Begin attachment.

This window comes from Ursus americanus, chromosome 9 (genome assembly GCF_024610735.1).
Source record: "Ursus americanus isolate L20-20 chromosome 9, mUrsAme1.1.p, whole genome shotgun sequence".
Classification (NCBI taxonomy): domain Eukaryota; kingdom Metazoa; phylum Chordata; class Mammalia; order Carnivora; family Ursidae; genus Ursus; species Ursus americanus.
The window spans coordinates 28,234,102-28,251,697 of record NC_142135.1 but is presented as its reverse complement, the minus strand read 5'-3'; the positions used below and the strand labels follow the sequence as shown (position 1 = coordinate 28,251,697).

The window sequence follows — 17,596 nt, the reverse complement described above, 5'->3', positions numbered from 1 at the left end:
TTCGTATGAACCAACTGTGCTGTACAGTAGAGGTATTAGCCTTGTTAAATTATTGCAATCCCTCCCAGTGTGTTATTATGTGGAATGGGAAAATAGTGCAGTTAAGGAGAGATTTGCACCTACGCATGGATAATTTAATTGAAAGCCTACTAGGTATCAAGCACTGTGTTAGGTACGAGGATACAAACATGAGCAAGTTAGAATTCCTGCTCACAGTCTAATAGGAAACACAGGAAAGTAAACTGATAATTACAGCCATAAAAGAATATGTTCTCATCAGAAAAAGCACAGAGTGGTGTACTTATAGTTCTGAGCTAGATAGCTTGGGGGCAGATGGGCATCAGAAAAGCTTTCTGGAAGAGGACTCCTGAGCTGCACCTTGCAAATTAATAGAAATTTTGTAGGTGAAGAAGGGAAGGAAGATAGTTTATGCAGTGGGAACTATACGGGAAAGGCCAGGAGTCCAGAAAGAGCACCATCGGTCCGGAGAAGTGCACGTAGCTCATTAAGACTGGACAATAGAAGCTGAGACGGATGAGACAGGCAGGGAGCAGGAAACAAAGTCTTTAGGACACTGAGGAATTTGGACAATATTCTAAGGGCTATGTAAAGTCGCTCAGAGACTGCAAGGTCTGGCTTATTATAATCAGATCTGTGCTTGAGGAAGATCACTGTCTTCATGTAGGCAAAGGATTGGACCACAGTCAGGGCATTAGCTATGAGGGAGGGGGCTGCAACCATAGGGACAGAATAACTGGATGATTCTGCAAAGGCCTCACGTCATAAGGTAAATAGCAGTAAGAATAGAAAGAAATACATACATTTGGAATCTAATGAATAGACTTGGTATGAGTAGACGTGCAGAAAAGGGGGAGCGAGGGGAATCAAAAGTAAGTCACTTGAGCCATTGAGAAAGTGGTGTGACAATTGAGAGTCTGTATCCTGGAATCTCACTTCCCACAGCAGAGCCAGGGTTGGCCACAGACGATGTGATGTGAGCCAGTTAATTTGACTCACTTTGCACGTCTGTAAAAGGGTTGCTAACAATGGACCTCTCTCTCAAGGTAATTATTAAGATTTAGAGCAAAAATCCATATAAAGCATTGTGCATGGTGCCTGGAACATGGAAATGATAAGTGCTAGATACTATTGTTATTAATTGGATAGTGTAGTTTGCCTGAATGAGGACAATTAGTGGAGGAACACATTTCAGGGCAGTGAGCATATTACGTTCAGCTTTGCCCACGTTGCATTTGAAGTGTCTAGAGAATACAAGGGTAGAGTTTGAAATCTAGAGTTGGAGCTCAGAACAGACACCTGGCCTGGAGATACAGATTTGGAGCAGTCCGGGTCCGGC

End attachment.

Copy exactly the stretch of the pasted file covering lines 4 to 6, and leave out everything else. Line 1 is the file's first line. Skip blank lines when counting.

The window spans coordinates 28,234,102-28,251,697 of record NC_142135.1 but is presented as its reverse complement, the minus strand read 5'-3'; the positions used below and the strand labels follow the sequence as shown (position 1 = coordinate 28,251,697).

The window sequence follows — 17,596 nt, the reverse complement described above, 5'->3', positions numbered from 1 at the left end:
TTCGTATGAACCAACTGTGCTGTACAGTAGAGGTATTAGCCTTGTTAAATTATTGCAATCCCTCCCAGTGTGTTATTATGTGGAATGGGAAAATAGTGCAGTTAAGGAGAGATTTGCACCTACGCATGGATAATTTAATTGAAAGCCTACTAGGTATCAAGCACTGTGTTAGGTACGAGGATACAAACATGAGCAAGTTAGAATTCCTGCTCACAGTCTAATAGGAAACACAGGAAAGTAAACTGATAATTACAGCCATAAAAGAATATGTTCTCATCAGAAAAAGCACAGAGTGGTGTACTTATAGTTCTGAGCTAGATAGCTTGGGGGCAGATGGGCATCAGAAAAGCTTTCTGGAAGAGGACTCCTGAGCTGCACCTTGCAAATTAATAGAAATTTTGTAGGTGAAGAAGGGAAGGAAGATAGTTTATGCAGTGGGAACTATACGGGAAAGGCCAGGAGTCCAGAAAGAGCACCATCGGTCCGGAGAAGTGCACGTAGCTCATTAAGACTGGACAATAGAAGCTGAGACGGATGAGACAGGCAGGGAGCAGGAAACAAAGTCTTTAGGACACTGAGGAATTTGGACAATATTCTAAGGGCTATGTAAAGTCGCTCAGAGACTGCAAGGTCTGGCTTATTATAATCAGATCTGTGCTTGAGGAAGATCACTGTCTTCATGTAGGCAAAGGATTGGACCACAGTCAGGGCATTAGCTATGAGGGAGGGGGCTGCAACCATAGGGACAGAATAACTGGATGATTCTGCAAAGGCCTCACGTCATAAGGTAAATAGCAGTAAGAATAGAAAGAAATACATACATTTGGAATCTAATGAATAGACTTGGTATGAGTAGACGTGCAGAAAAGGGGGAGCGAGGGGAATCAAAAGTAAGTCACTTGAGCCATTGAGAAAGTGGTGTGACAATTGAGAGTCTGTATCCTGGAATCTCACTTCCCACAGCAGAGCCAGGGTTGGCCACAGACGATGTGATGTGAGCCAGTTAATTTGACTCACTTTGCACGTCTGTAAAAGGGTTGCTAACAATGGACCTCTCTCTCAAGGTAATTATTAAGATTTAGAGCAAAAATCCATATAAAGCATTGTGCATGGTGCCTGGAACATGGAAATGATAAGTGCTAGATACTATTGTTATTAATTGGATAGTGTAGTTTGCCTGAATGAGGACAATTAGTGGAGGAACACATTTCAGGGCAGTGAGCATATTACGTTCAGCTTTGCCCACGTTGCATTTGAAGTGTCTAGAGAATACAAGGGTAGAGTTTGAAATCTAGAGTTGGAGCTCAGAACAGACACCTGGCCTGGAGATACAGATTTGGAGCAGTCCGGGTCCGGC